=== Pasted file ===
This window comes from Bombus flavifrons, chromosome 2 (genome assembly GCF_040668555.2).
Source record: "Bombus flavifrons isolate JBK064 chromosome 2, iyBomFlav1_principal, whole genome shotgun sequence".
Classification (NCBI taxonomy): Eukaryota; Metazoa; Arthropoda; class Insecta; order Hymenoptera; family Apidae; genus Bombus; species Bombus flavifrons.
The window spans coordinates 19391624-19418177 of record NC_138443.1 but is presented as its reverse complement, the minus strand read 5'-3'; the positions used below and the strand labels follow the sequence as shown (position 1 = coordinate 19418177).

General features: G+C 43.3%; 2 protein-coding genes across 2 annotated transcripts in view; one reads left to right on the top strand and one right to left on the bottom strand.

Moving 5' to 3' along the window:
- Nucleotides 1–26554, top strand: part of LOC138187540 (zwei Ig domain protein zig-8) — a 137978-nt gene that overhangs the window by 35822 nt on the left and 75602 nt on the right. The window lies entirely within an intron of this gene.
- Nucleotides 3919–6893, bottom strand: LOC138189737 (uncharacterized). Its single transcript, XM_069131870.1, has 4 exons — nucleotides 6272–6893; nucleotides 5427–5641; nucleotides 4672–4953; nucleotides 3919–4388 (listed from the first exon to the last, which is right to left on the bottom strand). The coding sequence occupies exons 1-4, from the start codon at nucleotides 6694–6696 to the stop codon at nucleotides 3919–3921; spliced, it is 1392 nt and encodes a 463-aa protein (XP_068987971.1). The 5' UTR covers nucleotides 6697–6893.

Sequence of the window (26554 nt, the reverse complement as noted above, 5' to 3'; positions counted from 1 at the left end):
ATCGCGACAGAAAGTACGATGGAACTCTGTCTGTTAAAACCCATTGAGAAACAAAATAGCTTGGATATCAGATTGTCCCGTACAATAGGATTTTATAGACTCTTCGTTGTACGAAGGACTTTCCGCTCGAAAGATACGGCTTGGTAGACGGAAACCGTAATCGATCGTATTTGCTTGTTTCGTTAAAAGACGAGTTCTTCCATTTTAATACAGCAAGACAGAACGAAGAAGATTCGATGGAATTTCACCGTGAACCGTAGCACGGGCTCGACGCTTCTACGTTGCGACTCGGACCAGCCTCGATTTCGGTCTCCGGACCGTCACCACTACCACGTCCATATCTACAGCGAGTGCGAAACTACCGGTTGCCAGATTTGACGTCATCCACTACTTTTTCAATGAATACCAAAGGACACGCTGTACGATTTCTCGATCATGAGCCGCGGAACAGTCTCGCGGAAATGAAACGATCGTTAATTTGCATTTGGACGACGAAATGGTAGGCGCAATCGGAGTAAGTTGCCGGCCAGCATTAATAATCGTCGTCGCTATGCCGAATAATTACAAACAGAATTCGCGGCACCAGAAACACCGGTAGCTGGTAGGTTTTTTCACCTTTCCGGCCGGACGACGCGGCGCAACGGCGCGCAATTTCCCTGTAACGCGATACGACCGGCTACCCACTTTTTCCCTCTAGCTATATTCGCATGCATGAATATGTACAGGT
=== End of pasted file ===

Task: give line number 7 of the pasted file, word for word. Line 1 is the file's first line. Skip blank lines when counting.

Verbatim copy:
- Nucleotides 1–26554, top strand: part of LOC138187540 (zwei Ig domain protein zig-8) — a 137978-nt gene that overhangs the window by 35822 nt on the left and 75602 nt on the right. The window lies entirely within an intron of this gene.